Silvia Peris
Novus
28 de septiembre de 2018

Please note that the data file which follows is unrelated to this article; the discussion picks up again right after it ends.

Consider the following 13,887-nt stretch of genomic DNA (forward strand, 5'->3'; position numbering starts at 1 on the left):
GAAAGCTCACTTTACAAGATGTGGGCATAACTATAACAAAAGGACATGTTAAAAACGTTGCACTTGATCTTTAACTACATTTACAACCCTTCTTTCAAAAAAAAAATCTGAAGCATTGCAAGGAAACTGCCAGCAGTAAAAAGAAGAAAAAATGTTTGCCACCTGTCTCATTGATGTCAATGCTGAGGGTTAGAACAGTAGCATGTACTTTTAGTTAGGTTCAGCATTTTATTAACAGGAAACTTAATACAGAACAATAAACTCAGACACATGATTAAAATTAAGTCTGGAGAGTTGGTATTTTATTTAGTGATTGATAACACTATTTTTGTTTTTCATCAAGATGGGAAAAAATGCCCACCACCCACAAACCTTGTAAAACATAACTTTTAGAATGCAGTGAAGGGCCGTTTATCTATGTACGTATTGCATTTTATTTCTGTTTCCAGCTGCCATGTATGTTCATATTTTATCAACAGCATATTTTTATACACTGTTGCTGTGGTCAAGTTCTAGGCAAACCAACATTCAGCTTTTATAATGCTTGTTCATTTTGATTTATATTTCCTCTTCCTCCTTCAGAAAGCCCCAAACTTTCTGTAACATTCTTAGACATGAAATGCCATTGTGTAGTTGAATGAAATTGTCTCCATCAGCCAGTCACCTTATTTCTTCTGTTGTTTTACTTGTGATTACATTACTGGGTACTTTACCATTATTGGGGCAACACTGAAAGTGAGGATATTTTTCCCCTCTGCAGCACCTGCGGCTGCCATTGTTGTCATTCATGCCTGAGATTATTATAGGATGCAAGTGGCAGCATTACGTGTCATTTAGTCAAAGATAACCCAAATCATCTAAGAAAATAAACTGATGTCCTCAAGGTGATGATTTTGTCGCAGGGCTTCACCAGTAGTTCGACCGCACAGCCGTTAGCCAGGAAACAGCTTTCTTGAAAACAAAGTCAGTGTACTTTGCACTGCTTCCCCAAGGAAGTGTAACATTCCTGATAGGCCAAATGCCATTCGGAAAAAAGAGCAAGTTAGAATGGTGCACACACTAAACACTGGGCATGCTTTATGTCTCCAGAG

Dears Mr. Naranjo and Mr. Lemme, as you well mention in your study, the diets tested are deficient on Methionine (Met) and Methionine+Cystine, therefore not representative of the commercial conditions. It has already been demonstrated that along with the most rapid increase in plasma there is a more rapid feed intake with DL-Met over HMTBa (referred as MHA-FA in your study) at low levels of Met supplementation, such as the deficient diets you are showing in this design/model. In contrast, as level of Met supplementation increases, feed intake for HMTBa supplemented diets reaches that of DL-Met diets when both are supplemented at requirements and HMTBa even overtakes DL-Met, as described in the work of Gonzalez-Esquerra et al. (2007). In a similar way, Knight et al. (2006) using paired-feeding studies demonstrated that differences in performance between HMTBa and DL-Met were due to differences in intake and not inefficiency of conversion of HMTBa to L-Met. These studies have been done using 100% equivalence between the 2 on an equimolar basis. Equimolar means equal supplementation of molecules (1 gram of HMTBa results in 1 gram of DL-Met. MetAMINO equals 1.125 grams of Alimet for equal supplementation, as MetAMINO has 99% DL-Met and Alimet 88% HMTBa). Any feeding study that compares doses on an equal product basis instead of an equimolar basis is also statistically incorrect. That is because the initial assumption in an experiment is that two materials are EQUAL and the objective of the experiment is to determine if a statistically significant difference can be detected. If you start an experiment with DIFFERENT levels of supplementation for the two molecules being compared, lack of a significant difference becomes a conclusion that they are different, a major deviation from acceptable statistical experimental design and analysis. BOTTOMLINE: you can never prove that two things are the SAME, only that they are DIFFERENT or that you cannot prove that they are DIFFERENT, i.e. no significant difference. In your study, taking the data from Table 3, granting 100% efficacy of conversion to L-Met to both active substances (DL-Met and HMTBa), and plotting body weight, feed conversion and feed intake against the active substance, it again demonstrates and confirms what has been described in the works of Knight et al. (2006) and Gonzalez-Esquerra et al. (2007). It is a good exercise to do, as you clearly see the link between active substance intake and response in performance, expressed here as body weight and feed conversion, so nothing to do with conversion efficiency. Since HMTBa and DL-Met are different compounds, therefore showing differences in absorption and metabolism as it has widely been described in the scientific literature, there is not a unique bioequivalence factor, but it is mainly related to feed ingestion (thus active substance ingested), as explained above. Finally, I would just like to add that looking at the data from Agristats in US, mentioning for more than 700 billion broilers per year (representing more than 95% of broilers produced in that area), it is impossible that when splitting the data according to the methionine source used, animals supplemented with HMTBa are performing similar or even better than those supplemented with DL-Met while they are giving full credit to HMTBa conversion to L-Met in the animal (100% on equimolar basis meaning 88% for Alimet –liquid form- or 84% for MHA –powder form). References: Gonzalez-Esquerra R., Vázquez-Añón M., Hampton T., York T., Feine S., Wuelling C., and Knight C.D. 2007. Evidence of a different dose response in turkeys when fed 2-hydroxy-4(methylthio) butanoic acid versus DL-methionine. Poult. Sci., 86:517-524. Knight C.D., Dibner J.J., Gonzalez-Esquerra R., and Vázquez-Añón M. 2006. Differences in broiler growth rates when methionine (Met) sources are fed in deficiency or excess are equalized when feed consumption is equalized. Poult. Sci., 85 (Suppl. 1):P191 (Abstract).